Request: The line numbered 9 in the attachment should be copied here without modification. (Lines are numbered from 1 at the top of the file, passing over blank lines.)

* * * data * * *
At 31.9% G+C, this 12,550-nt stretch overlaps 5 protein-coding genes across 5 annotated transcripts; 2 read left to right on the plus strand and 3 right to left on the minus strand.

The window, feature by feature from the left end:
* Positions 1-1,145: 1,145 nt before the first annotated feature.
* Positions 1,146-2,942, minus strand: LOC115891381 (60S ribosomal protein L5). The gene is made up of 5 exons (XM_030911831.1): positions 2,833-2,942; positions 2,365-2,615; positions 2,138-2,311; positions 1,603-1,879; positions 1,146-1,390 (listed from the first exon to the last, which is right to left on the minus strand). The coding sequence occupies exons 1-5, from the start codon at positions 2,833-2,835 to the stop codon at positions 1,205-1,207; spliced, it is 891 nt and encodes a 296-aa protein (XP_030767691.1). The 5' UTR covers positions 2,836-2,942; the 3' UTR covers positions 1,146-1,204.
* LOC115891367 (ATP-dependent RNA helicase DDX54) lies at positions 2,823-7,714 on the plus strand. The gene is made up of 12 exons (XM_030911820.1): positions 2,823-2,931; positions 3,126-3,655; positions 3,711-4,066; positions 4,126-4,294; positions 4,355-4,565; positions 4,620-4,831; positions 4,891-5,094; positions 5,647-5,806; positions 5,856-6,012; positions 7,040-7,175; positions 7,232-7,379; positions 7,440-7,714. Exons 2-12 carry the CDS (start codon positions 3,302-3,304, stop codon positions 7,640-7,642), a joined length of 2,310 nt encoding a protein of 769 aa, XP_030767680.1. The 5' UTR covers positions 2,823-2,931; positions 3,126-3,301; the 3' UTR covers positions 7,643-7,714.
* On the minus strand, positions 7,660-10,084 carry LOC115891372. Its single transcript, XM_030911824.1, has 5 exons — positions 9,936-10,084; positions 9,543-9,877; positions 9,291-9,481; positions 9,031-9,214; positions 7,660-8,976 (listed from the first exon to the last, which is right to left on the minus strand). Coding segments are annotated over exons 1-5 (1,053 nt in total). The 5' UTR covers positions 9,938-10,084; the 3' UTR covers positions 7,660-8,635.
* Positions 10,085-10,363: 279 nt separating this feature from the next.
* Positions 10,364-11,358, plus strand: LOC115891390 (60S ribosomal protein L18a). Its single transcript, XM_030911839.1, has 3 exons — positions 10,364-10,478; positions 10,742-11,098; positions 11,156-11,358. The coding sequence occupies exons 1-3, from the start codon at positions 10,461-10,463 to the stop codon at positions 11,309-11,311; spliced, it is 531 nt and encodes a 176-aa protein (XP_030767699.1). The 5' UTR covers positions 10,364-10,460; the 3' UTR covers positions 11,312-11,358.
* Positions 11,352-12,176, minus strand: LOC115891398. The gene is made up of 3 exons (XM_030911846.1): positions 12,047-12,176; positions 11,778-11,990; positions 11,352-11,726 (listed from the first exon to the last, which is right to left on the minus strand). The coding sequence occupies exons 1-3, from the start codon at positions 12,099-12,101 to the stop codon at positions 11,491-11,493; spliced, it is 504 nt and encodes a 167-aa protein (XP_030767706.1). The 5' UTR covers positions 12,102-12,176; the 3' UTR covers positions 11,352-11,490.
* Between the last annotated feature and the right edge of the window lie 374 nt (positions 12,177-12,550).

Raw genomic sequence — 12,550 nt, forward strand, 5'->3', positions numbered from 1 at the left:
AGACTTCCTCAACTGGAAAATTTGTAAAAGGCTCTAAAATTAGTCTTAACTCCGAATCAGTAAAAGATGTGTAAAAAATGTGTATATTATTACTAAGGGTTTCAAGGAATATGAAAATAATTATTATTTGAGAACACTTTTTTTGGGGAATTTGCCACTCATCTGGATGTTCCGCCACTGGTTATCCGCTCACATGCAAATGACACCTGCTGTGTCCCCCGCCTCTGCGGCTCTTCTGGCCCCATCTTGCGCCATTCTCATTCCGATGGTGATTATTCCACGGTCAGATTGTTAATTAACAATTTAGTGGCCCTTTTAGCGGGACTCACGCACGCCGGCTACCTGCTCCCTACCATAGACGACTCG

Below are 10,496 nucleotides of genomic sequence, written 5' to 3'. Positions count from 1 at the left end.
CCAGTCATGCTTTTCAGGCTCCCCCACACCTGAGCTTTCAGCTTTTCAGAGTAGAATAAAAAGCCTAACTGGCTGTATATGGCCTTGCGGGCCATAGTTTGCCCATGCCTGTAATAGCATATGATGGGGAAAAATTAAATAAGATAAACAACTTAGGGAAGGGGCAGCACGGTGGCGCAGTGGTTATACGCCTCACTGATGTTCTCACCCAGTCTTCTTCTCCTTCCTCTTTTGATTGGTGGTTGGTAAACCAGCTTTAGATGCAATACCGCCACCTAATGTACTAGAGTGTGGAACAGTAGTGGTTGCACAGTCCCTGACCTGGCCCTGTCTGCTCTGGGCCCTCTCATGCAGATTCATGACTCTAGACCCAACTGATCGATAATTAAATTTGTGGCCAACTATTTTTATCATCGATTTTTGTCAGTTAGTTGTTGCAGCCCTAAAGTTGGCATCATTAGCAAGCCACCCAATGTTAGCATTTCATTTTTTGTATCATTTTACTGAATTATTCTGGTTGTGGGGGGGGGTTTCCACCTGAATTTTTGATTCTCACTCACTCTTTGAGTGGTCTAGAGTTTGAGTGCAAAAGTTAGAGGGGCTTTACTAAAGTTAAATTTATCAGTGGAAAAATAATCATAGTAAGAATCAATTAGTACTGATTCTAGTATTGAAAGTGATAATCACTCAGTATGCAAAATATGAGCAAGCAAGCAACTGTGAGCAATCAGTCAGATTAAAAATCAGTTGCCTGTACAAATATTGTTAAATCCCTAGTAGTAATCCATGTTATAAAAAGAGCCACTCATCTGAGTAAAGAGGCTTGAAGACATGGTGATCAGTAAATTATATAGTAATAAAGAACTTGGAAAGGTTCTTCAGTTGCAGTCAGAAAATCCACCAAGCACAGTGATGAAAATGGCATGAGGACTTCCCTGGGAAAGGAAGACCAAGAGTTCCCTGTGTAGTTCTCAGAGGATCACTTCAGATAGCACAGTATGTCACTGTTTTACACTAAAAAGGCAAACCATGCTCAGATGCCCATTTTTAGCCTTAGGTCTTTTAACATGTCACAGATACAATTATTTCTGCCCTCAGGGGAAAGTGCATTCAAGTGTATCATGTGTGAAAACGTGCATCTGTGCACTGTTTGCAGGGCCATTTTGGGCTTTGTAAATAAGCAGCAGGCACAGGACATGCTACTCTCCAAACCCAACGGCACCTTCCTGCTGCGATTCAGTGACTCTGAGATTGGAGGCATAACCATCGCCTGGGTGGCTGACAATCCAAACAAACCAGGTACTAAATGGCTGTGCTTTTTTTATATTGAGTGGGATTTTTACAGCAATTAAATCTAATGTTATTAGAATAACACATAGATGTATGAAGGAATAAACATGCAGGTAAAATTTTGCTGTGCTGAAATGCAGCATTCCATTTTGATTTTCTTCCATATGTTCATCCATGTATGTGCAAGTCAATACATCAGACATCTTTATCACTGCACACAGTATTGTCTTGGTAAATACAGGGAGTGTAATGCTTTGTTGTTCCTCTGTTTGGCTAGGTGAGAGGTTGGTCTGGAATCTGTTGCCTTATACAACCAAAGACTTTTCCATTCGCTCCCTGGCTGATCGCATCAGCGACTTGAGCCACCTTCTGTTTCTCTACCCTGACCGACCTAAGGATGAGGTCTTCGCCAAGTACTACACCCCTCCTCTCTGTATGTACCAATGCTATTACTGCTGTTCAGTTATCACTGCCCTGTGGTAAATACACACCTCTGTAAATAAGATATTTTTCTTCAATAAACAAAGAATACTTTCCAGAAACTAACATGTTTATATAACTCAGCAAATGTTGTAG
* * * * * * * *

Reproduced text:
* Positions 11,352-12,176, minus strand: LOC115891398. The gene is made up of 3 exons (XM_030911846.1): positions 12,047-12,176; positions 11,778-11,990; positions 11,352-11,726 (listed from the first exon to the last, which is right to left on the minus strand). The coding sequence occupies exons 1-3, from the start codon at positions 12,099-12,101 to the stop codon at positions 11,491-11,493; spliced, it is 504 nt and encodes a 167-aa protein (XP_030767706.1). The 5' UTR covers positions 12,102-12,176; the 3' UTR covers positions 11,352-11,490.